How to work with people you dislike

Ordered from the worst option to the best option:

Don’t work with them. If all else fails, try finding another project or another job.

Limit your work relationship. Focus on the work and be extra careful in your communications to make sure your dislike does not show, and that your work still gets done.

Finally, my favorite option:

Find something that you like about the person. Please, just stop disliking them. I’ve worked with thousands of people and I can hardly think of anyone that I actively dislike. It’s almost impossible for me to not be able to find something that I like about a person. Once I do, I focus on that. You should do the same.

If you think that you need to agree with someone on everything or even most things in life to like them, you’re setting yourself up for a very disappointing life.

Related to this point is the power of forgiveness and the apology. I forgive everyone that is sorry for the mistake they made. Why don’t you? What do you possibly have to gain by not forgiving? What logical or theological reason could you have for not forgiving someone for something they are genuinely sorry for?

Related to that, if you are guilty of a mistake, apologize early and often. Trust me, it’s important. People remember if you do or don’t apologize for your mistakes. I know I do.

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Andrew Krzmarzick

It’s all about perception. You can go on and on spinning in your mind about a person – and over time that neuropath gets ingrained in your brain and you start operating out of that script even if the individuals does a 180 change.

So why not, like you said, do the 180 change in your own mind (i.e. forgiveness is a big factor) and find ways to focus on their strengths, build a working relationship and make significant improvements to your own attitude and attributes in the process?

One final note: apologies might appear to be weakness – like there’s blood in the water around a victim of failure. But it’s then that you have to be humble and courageous and step out in faith that your forthright admission of a flaw will lead to admiration vs. denigration.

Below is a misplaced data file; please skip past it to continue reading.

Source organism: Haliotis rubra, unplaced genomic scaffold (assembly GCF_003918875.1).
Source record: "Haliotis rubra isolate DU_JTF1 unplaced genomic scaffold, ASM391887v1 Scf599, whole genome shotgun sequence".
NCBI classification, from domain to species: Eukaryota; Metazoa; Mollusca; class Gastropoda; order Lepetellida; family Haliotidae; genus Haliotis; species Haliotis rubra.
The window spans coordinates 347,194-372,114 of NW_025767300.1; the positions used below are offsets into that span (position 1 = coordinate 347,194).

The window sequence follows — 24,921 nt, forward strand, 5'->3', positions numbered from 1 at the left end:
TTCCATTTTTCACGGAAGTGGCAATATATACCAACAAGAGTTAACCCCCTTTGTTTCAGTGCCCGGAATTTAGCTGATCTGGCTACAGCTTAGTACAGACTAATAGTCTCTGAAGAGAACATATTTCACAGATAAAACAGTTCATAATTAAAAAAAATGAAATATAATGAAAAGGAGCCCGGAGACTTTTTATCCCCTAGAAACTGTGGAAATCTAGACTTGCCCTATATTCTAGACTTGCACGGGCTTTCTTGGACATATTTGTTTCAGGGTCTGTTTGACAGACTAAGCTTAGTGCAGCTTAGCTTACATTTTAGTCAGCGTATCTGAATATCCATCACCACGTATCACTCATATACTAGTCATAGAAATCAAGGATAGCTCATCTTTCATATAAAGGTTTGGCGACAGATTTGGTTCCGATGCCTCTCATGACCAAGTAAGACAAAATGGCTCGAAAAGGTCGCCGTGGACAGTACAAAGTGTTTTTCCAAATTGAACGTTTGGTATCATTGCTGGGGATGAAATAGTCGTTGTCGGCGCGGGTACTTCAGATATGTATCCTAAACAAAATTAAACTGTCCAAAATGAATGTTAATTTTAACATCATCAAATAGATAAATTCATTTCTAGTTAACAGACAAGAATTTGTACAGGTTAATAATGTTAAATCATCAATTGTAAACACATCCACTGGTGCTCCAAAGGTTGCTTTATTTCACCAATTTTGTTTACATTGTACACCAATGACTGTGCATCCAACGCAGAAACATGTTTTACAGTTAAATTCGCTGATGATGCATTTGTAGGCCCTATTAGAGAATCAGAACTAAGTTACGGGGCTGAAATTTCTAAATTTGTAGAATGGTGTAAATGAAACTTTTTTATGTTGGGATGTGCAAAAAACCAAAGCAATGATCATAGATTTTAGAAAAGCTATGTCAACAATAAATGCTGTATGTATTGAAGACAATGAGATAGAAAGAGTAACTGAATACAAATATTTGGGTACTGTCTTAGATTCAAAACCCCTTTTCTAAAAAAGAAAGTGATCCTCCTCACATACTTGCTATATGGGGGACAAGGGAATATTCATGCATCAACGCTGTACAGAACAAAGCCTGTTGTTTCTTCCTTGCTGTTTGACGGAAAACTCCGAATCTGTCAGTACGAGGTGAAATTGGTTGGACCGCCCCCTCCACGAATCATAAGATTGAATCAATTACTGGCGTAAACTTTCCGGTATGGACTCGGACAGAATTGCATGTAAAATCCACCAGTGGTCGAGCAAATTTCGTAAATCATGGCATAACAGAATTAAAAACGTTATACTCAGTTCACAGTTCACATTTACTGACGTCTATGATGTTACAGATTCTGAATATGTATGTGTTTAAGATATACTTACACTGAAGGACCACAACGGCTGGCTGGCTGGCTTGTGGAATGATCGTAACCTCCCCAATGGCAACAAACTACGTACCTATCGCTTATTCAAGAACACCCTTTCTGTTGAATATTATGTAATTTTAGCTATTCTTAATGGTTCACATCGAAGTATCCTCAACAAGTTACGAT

Avatar photo Bill Brantley

For most cases of working with people you dislike, your last two points are good. I would also add that having a honest talk where you recognize that you and the other person will agree to disagree but will work professionally together to achieve the shared mission is also a good tactic.

Even so, I fear that your advice will not work when you have an actual workplace bully. When someone is intent on making your life miserable, you need to defend yourself first. Workplace bullying is a real work issue that needs a concentrated effort from all levels of the organization to prevent.

Jaime Gracia

Don’t do anything that is self-destructive. Always stay above the fray, let them destroy themselves, and maintain professionalism all times. This is very important when the other person is incapable or unwilling to work with you productively.

Getting into the muck is not going to work. Remember the Chinese philosopher Confucius, who stated, “Before you embark on a journey of revenge, dig two graves.”

Although I prefer Andy’s comment about perceptions, sometimes it is better to move on, and learn from the mistakes. Sometimes the mistakes are from within, and resulted in how people perceived you, not them.

Sonja Newcombe

I totally agree with the previous comments, During my career i’ve had very few negative feeling toward others. I normall get along with everyone, if there is personalities conflicts such as (bullying). I politely let them know in a postive manner i wont be bullied. This is a place of business and taxpayer aren’t paying us to create a emotional mine field for coworkers. We should bring our emotional baggage to work. My son tell me ( Life a box of chocolates) you never know what u will get…lol